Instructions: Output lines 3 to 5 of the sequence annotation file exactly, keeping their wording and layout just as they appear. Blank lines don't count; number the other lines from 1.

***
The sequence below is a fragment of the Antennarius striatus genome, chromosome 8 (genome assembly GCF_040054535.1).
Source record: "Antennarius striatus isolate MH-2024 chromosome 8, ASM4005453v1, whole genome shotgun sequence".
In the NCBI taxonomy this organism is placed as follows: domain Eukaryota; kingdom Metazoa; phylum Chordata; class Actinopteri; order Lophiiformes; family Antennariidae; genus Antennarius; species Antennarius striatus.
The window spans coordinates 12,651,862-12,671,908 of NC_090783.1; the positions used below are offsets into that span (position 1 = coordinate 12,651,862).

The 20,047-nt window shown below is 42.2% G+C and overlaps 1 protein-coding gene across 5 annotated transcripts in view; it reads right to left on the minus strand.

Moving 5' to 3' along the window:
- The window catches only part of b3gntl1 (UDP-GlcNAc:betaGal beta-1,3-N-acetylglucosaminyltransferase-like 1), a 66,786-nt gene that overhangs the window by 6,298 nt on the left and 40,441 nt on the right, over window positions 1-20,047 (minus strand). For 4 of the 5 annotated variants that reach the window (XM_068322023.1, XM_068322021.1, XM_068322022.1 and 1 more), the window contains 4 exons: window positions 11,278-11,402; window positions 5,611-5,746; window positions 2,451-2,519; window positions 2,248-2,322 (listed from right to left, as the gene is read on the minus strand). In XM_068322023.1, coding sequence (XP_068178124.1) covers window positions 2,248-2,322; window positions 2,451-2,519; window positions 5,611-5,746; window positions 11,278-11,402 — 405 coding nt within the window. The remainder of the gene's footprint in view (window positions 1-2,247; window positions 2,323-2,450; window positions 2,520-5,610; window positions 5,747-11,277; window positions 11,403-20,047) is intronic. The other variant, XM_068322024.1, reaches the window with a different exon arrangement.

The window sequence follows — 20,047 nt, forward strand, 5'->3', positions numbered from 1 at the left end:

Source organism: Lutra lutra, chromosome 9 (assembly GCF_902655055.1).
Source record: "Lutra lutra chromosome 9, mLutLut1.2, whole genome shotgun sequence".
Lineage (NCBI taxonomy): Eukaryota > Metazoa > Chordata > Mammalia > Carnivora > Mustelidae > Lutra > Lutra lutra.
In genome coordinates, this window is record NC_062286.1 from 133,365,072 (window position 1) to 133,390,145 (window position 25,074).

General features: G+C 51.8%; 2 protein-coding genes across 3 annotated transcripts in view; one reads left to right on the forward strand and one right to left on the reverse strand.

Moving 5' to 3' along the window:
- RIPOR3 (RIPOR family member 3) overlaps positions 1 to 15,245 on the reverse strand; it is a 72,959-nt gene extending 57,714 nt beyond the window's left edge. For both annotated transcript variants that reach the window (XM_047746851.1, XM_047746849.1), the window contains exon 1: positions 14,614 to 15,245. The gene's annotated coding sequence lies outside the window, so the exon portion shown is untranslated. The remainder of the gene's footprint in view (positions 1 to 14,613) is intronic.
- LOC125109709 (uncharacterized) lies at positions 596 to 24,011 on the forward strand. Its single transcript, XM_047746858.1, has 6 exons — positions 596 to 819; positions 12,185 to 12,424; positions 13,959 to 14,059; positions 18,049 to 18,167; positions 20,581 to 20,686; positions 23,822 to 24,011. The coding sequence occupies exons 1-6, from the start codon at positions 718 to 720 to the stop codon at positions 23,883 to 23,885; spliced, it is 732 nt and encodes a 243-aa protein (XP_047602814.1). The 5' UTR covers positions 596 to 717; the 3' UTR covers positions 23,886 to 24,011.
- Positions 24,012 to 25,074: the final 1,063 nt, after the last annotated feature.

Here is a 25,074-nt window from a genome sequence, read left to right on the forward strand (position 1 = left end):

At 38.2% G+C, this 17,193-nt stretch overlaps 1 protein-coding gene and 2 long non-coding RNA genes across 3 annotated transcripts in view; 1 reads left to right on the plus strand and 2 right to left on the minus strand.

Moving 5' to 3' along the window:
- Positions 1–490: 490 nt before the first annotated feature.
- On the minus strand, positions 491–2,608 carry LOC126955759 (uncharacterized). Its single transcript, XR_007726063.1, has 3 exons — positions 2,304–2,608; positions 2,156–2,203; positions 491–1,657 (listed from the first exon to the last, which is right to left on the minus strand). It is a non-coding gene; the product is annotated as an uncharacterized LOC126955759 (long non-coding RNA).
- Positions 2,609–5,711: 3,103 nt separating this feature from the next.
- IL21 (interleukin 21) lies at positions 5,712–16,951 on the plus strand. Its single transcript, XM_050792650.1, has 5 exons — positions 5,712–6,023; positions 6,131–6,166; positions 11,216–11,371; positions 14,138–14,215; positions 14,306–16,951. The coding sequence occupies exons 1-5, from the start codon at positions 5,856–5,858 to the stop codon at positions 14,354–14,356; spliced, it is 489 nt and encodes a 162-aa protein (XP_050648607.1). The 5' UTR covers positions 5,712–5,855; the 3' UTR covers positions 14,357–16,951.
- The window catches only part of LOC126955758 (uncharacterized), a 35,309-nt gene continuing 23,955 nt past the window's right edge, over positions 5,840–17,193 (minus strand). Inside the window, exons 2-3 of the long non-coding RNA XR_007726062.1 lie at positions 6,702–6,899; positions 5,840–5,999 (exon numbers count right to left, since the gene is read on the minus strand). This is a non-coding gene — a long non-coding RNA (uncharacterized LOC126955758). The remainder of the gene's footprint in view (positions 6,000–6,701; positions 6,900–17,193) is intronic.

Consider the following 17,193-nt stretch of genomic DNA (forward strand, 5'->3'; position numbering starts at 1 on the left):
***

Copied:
In the NCBI taxonomy this organism is placed as follows: domain Eukaryota; kingdom Metazoa; phylum Chordata; class Actinopteri; order Lophiiformes; family Antennariidae; genus Antennarius; species Antennarius striatus.
The window spans coordinates 12,651,862-12,671,908 of NC_090783.1; the positions used below are offsets into that span (position 1 = coordinate 12,651,862).

The 20,047-nt window shown below is 42.2% G+C and overlaps 1 protein-coding gene across 5 annotated transcripts in view; it reads right to left on the minus strand.